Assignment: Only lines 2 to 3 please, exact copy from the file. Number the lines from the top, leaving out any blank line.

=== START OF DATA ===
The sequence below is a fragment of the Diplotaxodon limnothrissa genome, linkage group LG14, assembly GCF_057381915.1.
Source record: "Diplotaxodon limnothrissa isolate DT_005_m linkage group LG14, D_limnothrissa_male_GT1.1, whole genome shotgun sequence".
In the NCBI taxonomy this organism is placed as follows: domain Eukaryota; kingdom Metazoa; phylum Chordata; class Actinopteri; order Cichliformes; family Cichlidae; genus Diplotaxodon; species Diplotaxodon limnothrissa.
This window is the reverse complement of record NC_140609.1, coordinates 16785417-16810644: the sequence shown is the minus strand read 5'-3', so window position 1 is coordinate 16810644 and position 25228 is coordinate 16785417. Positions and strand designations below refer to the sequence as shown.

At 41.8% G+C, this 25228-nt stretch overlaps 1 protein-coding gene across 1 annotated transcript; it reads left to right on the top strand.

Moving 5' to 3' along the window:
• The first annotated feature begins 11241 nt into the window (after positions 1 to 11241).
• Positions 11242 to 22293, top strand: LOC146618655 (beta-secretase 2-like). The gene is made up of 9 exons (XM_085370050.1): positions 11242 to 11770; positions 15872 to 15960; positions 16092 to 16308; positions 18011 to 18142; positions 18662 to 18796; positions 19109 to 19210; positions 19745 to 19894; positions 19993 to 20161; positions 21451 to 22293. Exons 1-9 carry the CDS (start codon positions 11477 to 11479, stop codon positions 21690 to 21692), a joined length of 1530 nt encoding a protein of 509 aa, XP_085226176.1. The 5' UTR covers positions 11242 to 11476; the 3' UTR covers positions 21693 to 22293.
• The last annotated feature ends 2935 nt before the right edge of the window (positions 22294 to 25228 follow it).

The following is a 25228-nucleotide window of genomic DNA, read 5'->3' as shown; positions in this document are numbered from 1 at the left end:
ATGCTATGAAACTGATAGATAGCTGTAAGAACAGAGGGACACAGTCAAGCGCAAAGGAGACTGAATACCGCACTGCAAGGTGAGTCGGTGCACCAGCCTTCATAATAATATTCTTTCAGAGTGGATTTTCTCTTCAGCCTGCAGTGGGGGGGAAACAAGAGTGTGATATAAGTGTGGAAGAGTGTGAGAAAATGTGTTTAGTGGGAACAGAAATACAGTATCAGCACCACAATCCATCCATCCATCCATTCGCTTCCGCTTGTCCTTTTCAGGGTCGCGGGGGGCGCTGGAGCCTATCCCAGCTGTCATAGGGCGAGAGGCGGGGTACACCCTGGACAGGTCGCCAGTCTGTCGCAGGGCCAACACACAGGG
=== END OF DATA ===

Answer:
Source record: "Diplotaxodon limnothrissa isolate DT_005_m linkage group LG14, D_limnothrissa_male_GT1.1, whole genome shotgun sequence".
In the NCBI taxonomy this organism is placed as follows: domain Eukaryota; kingdom Metazoa; phylum Chordata; class Actinopteri; order Cichliformes; family Cichlidae; genus Diplotaxodon; species Diplotaxodon limnothrissa.